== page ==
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Groove gives lift to Microsoft Office
Seattle Times technology reporter
Microsoft is buying privately held Groove Networks to extend its leadership in "information worker" software, company executives announced yesterday.
The deal is also giving Microsoft a well-known software pioneer, a beachhead in the Boston technology corridor and high-profile government contracts that may improve Microsoft's security reputation.
Groove makes collaboration tools using Napsterlike file-sharing technology. The tools allow workers to simultaneously work on documents from different locations; the software synchronizes the material so workers don't have to pass it back and forth as changes are made.
Analysts don't expect the deal to have much effect on Microsoft's earnings, but the company is getting a set of unique and potentially valuable assets.
Groove founder Ray Ozzie, an industry pioneer who developed IBM's Lotus Notes, will become one of three chief technical officers at Microsoft and work with Chairman Bill Gates on new communication and collaboration technologies.
In a conference call to announce the deal, Gates said he has long wanted to hire Ozzie, 49.
Groove Networks"I think Ray's always assembled teams that do an amazing job of thinking through what it is that workers need, then building the technology that can come together in a simple way to help people be more productive," he said.
Headquarters: Beverly, Mass.
Chairman and CEO: Ray Ozzie
Employees: About 200
Financing: More than $155 million from investors, including Microsoft, Intel Capital and Accel Partners
What it does: Develops software that handles collaboration over networks
Groove's products and expertise will also help Microsoft create products for the new world of business, where office tasks are often done outside the office, and workers need new collaboration tools, said Jeff Raikes, group vice president of Microsoft's information-worker division.
"We believe that by going forward with this merger it really will help us realize our shared vision much more quickly," he said.
Groove products would become part of Microsoft's Office line of products after the deal closes in the second quarter.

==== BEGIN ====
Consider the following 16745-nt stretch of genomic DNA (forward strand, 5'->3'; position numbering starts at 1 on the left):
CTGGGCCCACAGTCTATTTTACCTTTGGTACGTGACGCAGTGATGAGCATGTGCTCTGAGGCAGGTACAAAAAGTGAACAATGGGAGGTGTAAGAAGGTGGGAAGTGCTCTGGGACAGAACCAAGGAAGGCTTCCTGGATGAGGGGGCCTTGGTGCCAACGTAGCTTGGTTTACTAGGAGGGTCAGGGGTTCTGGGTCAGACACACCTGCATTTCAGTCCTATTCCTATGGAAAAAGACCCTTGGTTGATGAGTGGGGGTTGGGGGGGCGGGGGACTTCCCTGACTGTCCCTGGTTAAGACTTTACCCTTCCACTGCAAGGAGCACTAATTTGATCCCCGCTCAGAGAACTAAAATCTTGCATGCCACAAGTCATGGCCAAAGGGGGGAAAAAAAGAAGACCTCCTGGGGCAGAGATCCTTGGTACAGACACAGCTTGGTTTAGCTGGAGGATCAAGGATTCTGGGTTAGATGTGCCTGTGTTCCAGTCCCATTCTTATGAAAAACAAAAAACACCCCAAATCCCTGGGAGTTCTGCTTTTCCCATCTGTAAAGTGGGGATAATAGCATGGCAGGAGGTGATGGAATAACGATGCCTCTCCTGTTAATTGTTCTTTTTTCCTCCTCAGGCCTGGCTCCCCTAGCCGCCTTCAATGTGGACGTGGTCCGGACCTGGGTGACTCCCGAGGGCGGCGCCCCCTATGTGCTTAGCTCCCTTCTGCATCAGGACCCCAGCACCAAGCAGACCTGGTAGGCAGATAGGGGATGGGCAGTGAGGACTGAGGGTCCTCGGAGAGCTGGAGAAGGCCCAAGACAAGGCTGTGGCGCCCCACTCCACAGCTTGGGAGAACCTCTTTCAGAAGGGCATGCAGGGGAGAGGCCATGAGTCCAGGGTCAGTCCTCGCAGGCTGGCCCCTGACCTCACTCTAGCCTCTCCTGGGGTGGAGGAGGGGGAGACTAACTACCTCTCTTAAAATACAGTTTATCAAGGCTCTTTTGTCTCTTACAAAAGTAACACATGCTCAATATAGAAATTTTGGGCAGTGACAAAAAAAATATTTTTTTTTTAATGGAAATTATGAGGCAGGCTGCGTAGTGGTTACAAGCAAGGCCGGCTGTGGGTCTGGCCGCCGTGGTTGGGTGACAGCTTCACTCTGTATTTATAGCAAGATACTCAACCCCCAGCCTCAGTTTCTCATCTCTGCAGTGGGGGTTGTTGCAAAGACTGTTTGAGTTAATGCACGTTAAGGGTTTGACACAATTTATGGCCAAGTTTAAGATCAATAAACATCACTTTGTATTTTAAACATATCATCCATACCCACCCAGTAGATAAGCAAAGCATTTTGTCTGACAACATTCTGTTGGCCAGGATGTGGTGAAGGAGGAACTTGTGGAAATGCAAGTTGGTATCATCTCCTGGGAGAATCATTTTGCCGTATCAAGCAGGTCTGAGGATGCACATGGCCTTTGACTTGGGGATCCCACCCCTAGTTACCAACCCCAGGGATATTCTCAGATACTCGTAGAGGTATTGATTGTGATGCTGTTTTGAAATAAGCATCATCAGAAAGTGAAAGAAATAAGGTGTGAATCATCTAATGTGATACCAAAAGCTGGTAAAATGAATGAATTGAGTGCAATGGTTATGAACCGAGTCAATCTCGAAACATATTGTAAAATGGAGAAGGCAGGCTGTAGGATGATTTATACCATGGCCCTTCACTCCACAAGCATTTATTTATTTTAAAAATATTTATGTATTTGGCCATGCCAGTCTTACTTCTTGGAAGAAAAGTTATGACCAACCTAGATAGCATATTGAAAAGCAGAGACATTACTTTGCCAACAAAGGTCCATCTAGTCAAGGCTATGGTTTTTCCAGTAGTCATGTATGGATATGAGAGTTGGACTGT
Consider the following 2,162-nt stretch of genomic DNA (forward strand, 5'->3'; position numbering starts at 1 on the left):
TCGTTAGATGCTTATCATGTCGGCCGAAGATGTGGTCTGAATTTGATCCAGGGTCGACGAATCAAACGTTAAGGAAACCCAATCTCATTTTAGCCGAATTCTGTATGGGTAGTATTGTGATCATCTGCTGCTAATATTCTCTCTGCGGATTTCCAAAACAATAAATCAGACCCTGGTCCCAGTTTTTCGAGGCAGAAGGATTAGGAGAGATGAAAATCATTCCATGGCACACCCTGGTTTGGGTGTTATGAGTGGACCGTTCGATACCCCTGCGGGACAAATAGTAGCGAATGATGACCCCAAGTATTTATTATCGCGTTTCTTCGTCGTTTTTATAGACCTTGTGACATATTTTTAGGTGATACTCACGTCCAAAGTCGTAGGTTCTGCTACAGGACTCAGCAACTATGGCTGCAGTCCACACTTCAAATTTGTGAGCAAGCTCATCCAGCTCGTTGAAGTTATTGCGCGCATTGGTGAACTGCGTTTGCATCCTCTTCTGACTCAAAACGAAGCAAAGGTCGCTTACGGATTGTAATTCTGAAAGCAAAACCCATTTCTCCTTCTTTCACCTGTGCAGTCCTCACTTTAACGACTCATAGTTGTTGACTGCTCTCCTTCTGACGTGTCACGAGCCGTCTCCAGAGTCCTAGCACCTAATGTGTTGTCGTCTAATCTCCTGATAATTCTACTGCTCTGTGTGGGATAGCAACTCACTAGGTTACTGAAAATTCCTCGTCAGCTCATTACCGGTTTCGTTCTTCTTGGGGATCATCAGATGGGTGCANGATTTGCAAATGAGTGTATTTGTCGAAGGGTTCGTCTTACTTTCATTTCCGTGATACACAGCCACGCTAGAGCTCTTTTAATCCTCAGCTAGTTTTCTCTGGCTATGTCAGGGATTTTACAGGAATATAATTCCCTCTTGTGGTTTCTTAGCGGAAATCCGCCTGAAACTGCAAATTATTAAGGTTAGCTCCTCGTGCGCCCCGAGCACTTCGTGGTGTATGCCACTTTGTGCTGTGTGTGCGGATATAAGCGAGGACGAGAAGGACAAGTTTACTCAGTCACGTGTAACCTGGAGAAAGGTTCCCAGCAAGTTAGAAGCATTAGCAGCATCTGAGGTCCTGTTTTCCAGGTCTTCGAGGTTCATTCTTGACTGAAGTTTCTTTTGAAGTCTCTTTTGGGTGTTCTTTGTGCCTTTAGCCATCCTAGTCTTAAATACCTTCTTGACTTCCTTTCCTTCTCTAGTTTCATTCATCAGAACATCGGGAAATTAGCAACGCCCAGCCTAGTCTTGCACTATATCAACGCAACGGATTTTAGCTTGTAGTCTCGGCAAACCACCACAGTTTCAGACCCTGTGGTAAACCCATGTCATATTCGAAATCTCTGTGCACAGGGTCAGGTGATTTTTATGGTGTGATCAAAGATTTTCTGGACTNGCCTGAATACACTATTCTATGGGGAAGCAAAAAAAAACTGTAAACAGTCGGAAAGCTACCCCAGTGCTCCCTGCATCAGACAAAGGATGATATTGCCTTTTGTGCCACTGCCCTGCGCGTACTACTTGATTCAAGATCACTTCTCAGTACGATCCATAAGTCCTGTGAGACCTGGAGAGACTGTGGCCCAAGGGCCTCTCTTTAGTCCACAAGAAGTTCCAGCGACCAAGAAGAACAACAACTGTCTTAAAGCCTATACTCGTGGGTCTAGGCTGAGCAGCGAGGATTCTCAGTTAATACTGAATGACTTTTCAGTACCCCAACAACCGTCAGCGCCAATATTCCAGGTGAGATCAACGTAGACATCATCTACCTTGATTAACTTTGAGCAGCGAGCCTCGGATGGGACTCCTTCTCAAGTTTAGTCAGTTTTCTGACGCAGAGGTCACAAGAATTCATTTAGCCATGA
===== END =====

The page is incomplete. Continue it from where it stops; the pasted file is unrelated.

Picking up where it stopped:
Microsoft was already a major investor. It contributed more than $50 million of Groove's $155 million funding. Sale terms weren't disclosed.
Despite Ozzie's association with Notes and IBM, Groove products are closely linked to Microsoft's. Programmers working with Groove use Microsoft's software tool kit, and Groove's software runs on Windows PCs.
Groove also works on networks with both Microsoft and non-Microsoft equipment. Gates said its ability to integrate into existing networks is "one thing we're really excited about."
The merger seemed to be well received by companies developing and selling Groove-based products, said Andy Swarbrick, chief executive of PopG, a Groove partner in Oxford, England.
"Only time will tell, but I feel it has a good chance of actually really exciting the whole Groove marketplace," he said.
Groove, which employs about 200 people and started in 1997, will stay in Beverly, Mass., giving Microsoft its first development center in the region. Ozzie won't relocate but he'll serve on Microsoft's leadership team.
The acquisition is the latest in a multiyear effort by Microsoft to add more communication and collaboration features to Office and broaden the product into a broad software platform like Windows. In addition to software applications, it now includes services, servers and programming tools, and it is cultivating a developer network.
Some analysts said Groove never fully lived up to its early hype but still won contracts with huge corporate and government customers.
Key assets include a military-grade security approval and contracts with the departments of Defense and Homeland Security. That approval is "fairly unique in the world of software," said Steven Sinofsky, senior vice president of Microsoft Office. "It's one of the assets that Groove really brings to bear."
The Homeland Security deal, announced last month, could eventually put Groove technology in computers used by police across the country, said David Scult, Groove president and chief operating officer.
One government project was a factor in the departure of an early Groove supporter. Lotus co-founder Mitch Kapor quit the Groove board in 2003, in part because of his objections to a federal monitoring system (later rejected by Congress) that Groove was involved with.
Kapor, now a leader in the open-source software movement, remained a shareholder and agreed to the Microsoft deal after Ozzie explained his reasoning — that Microsoft's offer was the best course to maintaining jobs in Massachusetts while allowing Groove to continue realizing its "bigger vision."
Kapor said Groove doesn't give Microsoft a lock on the market.
"Groove has had some significant adoption but, really, not in a mainstream kind of way," he said. "Most of the potential for collaboration has yet to be realized so I don't think anybody owns that or is even ahead."
Where Groove leads is in areas with little to no Internet connectivity, he said. That has given Groove customers such as the U.S. Army and disaster-relief organizations. Personnel can use the software to work on documents in the field, and their work automatically synchronizes with others whenever they reach a network connection.
But Groove has lately been "invisible," said Drew Brosseau, an analyst with S.G. Cowen in Boston.
"They were a hotter story about four years or five years ago than they are now," he said.
Brier Dudley: 206-515-5687 or email@example.com
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